Release No. 0219.11
Office of Communications (202) 720-4623
USDA Highlights the Launch of Let's
Move! in Indian Country
WASHINGTON, May 25, 2011 — Agriculture Secretary Tom Vilsack today applauded
The Office of the First Lady's Let's Move! initiative and the launch of
Let's Move! in Indian Country (LMIC). LMIC is an effort designed to
support and advance the work that tribal leaders and community members are
already doing to improve the health of American Indian and Alaska Native
children. As a part of First Lady Michelle Obama's Let's Move!
initiative, LMIC brings together federal agencies, communities, nonprofits,
corporate partners, and tribes to end the epidemic of childhood obesity in
Indian Country within a generation by everyone playing a role. The launch was
held at the Menominee Nation in Keshena, Wisconsin.
"This is a special day for the Tribes and for USDA. Let's Move! in Indian
Country, will help promote healthy eating and physical activity among Native
Americans and is an important part of the effort to reduce teen and childhood
obesity rates," said Agriculture Secretary Tom Vilsack. "USDA is committed to
working with native communities to create a healthy start for children, and
providing the nutrition assistance that will lead to healthy lives."
The Let's Move! in Indian Country initiative seeks to support and
advance the work that Tribal leaders and community members are already doing to
improve the health of Native American children. As a part of First Lady Michelle
Obama's Let's Move! initiative, LMIC brings together federal agencies,
communities, nonprofits, corporate partners, and tribes to mitigate childhood
obesity in Indian Country within a generation.
USDA continues to work with tribal governments to expand their access to the
full range of USDA programs by supporting and establishing local and regional
food systems. USDA is helping build strong and resilient American Indian, Alaska
Native and Native Hawaiian farming and ranching enterprises that will create
jobs and strong economies in Native communities across the country.
Additionally, the department is collaborating to increase the number of food
policy councils in Indian Country to improve food production opportunities and
the availability of locally grown foods.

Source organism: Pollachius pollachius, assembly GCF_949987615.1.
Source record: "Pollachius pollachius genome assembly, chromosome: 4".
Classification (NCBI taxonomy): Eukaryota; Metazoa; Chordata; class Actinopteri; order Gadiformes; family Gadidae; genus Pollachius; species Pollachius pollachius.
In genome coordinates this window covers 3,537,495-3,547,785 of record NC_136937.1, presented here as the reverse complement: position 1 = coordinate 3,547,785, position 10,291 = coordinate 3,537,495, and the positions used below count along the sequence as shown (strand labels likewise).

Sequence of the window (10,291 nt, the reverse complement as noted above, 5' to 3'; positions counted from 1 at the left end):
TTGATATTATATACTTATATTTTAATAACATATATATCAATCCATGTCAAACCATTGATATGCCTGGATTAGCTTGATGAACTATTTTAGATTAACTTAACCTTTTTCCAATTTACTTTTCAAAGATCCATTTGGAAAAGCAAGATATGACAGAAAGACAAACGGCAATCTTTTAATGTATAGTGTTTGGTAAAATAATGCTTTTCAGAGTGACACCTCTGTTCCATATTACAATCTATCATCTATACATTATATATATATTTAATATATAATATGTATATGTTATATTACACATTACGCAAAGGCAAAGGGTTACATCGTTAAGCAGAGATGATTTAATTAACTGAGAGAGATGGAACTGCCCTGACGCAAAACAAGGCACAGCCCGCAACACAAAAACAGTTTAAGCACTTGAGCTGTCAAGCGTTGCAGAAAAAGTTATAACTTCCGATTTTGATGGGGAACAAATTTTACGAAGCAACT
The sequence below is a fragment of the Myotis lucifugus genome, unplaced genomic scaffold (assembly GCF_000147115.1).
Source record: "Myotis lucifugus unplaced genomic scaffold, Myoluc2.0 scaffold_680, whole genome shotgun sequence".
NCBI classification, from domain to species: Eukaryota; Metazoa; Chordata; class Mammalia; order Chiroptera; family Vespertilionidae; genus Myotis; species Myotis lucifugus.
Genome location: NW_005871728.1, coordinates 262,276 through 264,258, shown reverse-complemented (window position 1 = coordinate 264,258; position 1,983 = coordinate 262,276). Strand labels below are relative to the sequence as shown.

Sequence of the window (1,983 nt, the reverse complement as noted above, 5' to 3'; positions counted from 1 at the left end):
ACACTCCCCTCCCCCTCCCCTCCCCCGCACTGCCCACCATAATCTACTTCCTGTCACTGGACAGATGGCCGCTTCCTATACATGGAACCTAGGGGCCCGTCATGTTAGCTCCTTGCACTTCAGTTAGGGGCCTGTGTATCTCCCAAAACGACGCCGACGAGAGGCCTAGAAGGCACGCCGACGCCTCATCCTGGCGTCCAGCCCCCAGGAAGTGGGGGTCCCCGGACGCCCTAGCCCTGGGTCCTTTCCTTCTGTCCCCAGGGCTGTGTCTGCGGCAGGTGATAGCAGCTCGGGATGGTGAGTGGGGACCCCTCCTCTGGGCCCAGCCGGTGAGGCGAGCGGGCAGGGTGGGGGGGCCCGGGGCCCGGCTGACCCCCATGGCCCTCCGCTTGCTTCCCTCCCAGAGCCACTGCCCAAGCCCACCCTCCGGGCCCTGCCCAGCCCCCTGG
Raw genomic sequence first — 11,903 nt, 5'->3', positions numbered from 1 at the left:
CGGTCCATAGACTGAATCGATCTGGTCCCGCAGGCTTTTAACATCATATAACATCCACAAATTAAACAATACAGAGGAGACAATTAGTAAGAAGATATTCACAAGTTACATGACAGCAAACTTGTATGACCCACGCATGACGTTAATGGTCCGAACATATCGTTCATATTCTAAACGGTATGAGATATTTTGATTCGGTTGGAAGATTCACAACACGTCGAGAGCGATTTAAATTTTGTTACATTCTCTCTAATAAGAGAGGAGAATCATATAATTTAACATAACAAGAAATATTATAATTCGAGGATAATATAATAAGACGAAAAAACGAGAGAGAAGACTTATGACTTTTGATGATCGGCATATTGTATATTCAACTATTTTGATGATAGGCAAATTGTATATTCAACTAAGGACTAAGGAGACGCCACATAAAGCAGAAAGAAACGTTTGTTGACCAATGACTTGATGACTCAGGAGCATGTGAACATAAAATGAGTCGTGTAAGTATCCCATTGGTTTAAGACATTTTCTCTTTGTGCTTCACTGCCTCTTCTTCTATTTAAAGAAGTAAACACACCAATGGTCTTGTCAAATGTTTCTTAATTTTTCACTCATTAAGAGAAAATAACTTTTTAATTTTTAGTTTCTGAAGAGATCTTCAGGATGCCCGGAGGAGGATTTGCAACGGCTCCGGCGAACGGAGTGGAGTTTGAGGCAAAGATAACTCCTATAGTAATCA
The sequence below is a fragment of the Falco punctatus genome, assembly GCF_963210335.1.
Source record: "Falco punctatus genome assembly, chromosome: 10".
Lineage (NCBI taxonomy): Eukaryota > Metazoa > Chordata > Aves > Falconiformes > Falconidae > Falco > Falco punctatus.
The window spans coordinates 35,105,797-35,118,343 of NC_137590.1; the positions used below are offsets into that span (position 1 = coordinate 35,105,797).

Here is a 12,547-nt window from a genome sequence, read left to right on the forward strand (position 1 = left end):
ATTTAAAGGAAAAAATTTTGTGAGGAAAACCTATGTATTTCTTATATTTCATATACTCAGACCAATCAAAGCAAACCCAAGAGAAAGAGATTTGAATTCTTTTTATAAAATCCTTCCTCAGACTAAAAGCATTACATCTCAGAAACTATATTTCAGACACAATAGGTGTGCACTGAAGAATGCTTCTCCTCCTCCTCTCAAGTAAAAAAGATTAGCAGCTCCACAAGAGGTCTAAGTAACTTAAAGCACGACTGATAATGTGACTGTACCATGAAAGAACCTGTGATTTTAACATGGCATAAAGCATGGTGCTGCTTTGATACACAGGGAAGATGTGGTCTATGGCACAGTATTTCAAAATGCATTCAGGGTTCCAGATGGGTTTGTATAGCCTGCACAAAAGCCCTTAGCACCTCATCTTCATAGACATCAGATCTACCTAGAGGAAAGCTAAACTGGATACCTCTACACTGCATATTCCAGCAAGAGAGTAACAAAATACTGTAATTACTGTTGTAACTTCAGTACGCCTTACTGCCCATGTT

"We are committed to working with Tribal nations to improving access to
healthy, affordable foods on Indian Reservations and tribal lands," said Janie
Hipp, Director of USDA's Office of Tribal Relations, "Let's Move! in Indian
Country will help support and expand efforts on the ground that will make
great strides in improving the nutrition and health of tribal members."
USDA has a long history of supporting the goals of LMIC by working with
Tribal nations through a variety of rural development and nutrition assistance
programs including the Food Distribution Program on Indian Reservations (FDPIR),
the Special Supplemental Nutrition Program for Women, Infants, and Children
(WIC), the National School Lunch Program (NSLP), and the Supplemental Nutrition
Assistance Program (SNAP). LMIC will build on the success of these widely used
programs and focus on expanding participation in other federal nutrition
programs including the School Breakfast Program, the Fresh Fruit and Vegetables
Program which provides healthy snacks to school children, the Child and Adult
Care Food Program which can now reimburse schools and afterschool programs
providing an evening meal, and the Summer Food Service Program which feeds
children and teens when school is out. Additionally, our Rural Development
Programs have financed numerous projects in Indian Country, ranging from teacher
housing to small businesses such as restaurants and grocery stores.
The goals of LMIC are complemented by USDA's efforts including:
Creating a healthy FDPIR food package
- To improve the FDPIR food package, USDA has taken a number of actions to
increase the nutritional quality of FDPIR food offerings, including a 1995